- Don’t do stupid things, like buy things you can’t afford with money you don’t have. Give at least 10%, save at least 10%, and live on less than 80% from this day forward.
- Have friends. Develop relationships with others and refuse to isolate. Seek advice from other couples and let the wise counsel of godly friends sharpen you. Be part of a church and a small group.
- Keep a short account of wrongs. Confess things quickly, listen quickly, forgive quickly and often. Don’t carry baggage because it just keeps getting heavier the longer you do.
- Forgive quickly and often, but understand that passivity isn’t the same as forgiveness. In fact, passivity prevents real forgiveness and stunts the healing process. Name the problem, then cover it with love and grace.
- Dream together. Set big goals. Have a big vision for life and for the world in which you live. This might be about money, but most likely not. It’s more about how you’re going to make a dent in the lives of others.
- Live an adventure. Go places. Do things. Don’t wait for all the answers. Follow God by faith even when it makes little sense and when no one else seems to get it.
- Establish some rituals, like foot-rubbing or shoulder massages or long walks at dusk. Talk, pray, and laugh during these times. Fight routine, but forge good traditions.
- Fight for each other, not at each other. Remember, even in the most intense moments, that God let you get married so you could serve the soul of your mate.
- You can be right, or you can be married. Stop defending yourself so much, and stop worrying about making sure your partner knows you’re right. Being wrong isn’t the worst thing in the world.
- Be intimate. Enjoy each other sexually. Deal with sexual brokenness from your past with a counselor and each other. Give and be selfless while respecting comfort levels in this arena.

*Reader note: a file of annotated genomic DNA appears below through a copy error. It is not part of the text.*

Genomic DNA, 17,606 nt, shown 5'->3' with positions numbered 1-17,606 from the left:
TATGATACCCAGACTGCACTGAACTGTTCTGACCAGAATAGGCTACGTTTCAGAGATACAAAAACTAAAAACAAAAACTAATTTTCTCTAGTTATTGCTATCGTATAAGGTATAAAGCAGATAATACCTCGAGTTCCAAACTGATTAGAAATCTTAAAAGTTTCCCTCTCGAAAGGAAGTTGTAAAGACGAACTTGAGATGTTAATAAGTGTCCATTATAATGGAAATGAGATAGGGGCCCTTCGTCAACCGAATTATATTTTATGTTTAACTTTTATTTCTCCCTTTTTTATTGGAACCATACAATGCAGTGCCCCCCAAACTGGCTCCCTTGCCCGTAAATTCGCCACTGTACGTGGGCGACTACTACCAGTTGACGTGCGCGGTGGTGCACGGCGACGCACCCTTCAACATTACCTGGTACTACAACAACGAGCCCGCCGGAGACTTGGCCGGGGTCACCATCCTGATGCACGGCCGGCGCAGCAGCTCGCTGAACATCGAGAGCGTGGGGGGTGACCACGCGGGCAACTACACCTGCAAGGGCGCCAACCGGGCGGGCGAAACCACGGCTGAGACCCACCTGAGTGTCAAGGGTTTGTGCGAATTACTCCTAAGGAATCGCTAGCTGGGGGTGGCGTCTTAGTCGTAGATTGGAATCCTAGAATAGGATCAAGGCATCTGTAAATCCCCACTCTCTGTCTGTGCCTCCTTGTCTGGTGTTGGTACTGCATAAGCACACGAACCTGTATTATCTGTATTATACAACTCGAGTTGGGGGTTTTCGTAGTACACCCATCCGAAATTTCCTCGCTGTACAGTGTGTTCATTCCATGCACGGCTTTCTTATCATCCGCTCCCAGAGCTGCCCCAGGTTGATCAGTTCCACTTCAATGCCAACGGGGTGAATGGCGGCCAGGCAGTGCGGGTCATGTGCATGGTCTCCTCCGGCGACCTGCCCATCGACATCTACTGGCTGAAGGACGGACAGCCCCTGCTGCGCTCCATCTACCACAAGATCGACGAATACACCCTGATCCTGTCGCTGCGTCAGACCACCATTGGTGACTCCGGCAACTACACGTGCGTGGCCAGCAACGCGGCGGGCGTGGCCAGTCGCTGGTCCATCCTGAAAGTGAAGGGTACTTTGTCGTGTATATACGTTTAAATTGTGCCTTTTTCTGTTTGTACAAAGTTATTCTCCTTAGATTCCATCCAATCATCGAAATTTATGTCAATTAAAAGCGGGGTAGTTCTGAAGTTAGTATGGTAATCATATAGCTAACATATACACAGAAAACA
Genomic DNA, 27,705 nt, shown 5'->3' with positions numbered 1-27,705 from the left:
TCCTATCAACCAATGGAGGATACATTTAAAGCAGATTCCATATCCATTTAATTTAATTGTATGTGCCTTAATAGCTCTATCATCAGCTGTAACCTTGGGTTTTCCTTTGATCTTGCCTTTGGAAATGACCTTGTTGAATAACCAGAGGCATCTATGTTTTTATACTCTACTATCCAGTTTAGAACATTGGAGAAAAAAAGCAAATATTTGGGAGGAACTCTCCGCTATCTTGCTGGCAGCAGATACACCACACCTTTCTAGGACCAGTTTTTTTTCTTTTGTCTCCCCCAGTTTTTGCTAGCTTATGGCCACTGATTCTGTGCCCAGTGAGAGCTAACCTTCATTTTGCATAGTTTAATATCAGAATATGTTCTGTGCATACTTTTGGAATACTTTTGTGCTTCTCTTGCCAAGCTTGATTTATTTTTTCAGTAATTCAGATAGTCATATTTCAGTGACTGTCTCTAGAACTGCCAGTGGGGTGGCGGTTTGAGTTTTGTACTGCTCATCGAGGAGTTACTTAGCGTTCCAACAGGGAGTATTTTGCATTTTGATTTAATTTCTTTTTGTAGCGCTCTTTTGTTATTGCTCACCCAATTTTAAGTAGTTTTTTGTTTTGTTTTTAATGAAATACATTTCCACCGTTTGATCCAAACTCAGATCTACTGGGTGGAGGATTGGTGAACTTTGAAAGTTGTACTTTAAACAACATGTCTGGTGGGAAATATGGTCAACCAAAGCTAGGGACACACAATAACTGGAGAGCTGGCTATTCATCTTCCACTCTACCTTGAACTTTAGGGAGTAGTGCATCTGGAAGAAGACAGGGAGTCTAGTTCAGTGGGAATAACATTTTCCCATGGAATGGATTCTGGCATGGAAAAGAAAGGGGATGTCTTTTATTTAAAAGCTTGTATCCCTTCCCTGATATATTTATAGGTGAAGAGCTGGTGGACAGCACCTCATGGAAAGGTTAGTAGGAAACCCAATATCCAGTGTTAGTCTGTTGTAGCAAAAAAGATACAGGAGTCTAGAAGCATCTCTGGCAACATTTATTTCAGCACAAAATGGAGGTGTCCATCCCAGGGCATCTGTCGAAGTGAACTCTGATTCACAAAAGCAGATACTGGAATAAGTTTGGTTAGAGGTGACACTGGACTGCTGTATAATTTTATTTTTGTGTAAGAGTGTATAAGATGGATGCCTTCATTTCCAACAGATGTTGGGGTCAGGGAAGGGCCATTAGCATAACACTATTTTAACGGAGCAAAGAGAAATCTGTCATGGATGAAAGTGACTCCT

- Parent together. If you have kids, share the load, from making lunches to handing out disciplinary measures. Be a team and back each other up.
- Laugh at each other, not just with each other. Make a mess sometimes, on purpose. Dance silly. Do voices. Be a goof now and then. You will need the comic relief.
- Listen. Then listen some more. Then respond. Change the order of these at your own peril, but even Scripture spells out this plan quite well. Be slow to make any assumptions and quick to love.
- Smile politely and knowingly when young couples who are just starting out act like you’re a moron for telling them that the best marriages are the hardest work. They’ll find out. Usually within a year.
- Keep going. Get help when you need it – counseling is good for you. Hang in there. Don’t bail. Stick it out. Suffer together. Be stubborn as a team and determine that you’re going to be faithful until death do you part.
There are many more marriage lessons, I’m sure. I’ll write about those in future years. For now, this is the stuff I’ve been blessed to learn, often the hard way. And I wouldn’t trade my life for any on earth. I’m more in love with, attracted to, and smitten with Angie than ever before – even in the days when we were young and knew nothing.
It’s been through the fire, the fight, the thick of the tension that our marriage has been formed thus far. And we both have a long way to go, but we believe in a faithful, truth-honoring, grace-showing Jesus who is in this with and for us, and He is faithful to finish whatever he starts in us!